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Organic agriculture in post-war Uganda: emergence of pioneer-led niches between 1986 and 1993

Published online by Cambridge University Press:  06 June 2016

Michael Hauser*
Centre for Development Research, University of Natural Resources and Life Sciences, Vienna, Austria.
Mara Lindtner
Centre for Development Research, University of Natural Resources and Life Sciences, Vienna, Austria.
*Corresponding author:


Uganda is the largest producer of organic commodities in Africa. While most of the literature associate the start of organic agriculture in Uganda with the first certified project, no accounts exist about non-certified organic agriculture before 1993. Both in Europe and in the USA, pioneers drove non-certified organic agriculture as a response to economic, ecological and social crises. Uganda suffered two decades of civil war ending in 1986 causing multiple crises. We explore how post-war conditions influenced the emergence of organic agriculture in Uganda. We conducted individual semi-structured interviews with 12 organic agriculture experts from Central and Southwestern Uganda. Interviews were held in English using interview guides informed by a transition theoretical perspective. Interviews were tape-recorded, transcribed and analyzed using deductive and inductive coding. Our analysis shows that the degraded environment, food insecurity and economic instability after the war created a sense of urgency for the rehabilitation of livelihoods. Pioneers, including civil society activists, farmers, entrepreneurs and researchers, responded by promoting low-cost, resource-conserving technologies and agronomic practices to smallholder farmers. Economic liberalization, decentralization and institutional vacuum eased pioneers’ activities, despite facing opponents from the government and research. Through experimental learning, demonstration farms and cooperation with the Catholic Church, public extension services, researchers and international development-oriented non-governmental organizations, pioneers reached out to farmers in Eastern, Central and Southwestern Uganda. As challenging as post-war crises may be, they offer opportunities for changing development trajectories. Therefore, reconstruction and rehabilitation efforts can accommodate sustainability concerns and allow the introduction of course-changing measures in any sector.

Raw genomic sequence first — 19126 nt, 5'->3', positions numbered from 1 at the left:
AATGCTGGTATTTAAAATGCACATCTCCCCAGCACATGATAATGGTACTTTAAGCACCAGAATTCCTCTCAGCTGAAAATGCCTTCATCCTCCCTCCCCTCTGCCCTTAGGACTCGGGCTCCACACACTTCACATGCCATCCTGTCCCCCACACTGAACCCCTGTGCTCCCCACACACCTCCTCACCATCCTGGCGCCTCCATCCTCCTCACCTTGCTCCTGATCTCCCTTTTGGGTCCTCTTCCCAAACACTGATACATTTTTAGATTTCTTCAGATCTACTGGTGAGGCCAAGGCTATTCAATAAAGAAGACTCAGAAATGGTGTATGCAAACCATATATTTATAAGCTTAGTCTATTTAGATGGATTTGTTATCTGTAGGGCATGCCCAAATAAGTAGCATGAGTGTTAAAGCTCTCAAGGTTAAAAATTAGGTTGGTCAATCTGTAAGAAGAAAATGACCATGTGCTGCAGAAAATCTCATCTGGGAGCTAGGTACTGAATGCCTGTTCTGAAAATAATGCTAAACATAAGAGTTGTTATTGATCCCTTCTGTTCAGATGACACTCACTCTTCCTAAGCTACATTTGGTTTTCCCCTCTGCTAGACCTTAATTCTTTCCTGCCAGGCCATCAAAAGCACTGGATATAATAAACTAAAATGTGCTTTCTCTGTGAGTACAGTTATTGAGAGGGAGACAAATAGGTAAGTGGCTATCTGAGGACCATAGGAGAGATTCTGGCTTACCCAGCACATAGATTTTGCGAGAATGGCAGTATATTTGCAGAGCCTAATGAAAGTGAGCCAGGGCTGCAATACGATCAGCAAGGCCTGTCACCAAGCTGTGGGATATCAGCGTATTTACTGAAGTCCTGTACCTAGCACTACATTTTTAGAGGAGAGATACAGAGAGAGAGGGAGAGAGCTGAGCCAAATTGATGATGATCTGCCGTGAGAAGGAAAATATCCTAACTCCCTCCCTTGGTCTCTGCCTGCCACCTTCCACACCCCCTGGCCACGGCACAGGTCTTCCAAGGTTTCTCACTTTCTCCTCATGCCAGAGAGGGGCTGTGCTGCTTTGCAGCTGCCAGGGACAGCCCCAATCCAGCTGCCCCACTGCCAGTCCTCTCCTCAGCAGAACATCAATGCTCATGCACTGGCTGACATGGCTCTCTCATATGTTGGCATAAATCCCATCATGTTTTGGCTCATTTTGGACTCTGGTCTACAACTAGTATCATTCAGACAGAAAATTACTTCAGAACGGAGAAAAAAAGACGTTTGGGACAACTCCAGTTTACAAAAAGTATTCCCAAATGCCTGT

Research Papers
Copyright © Cambridge University Press 2016 

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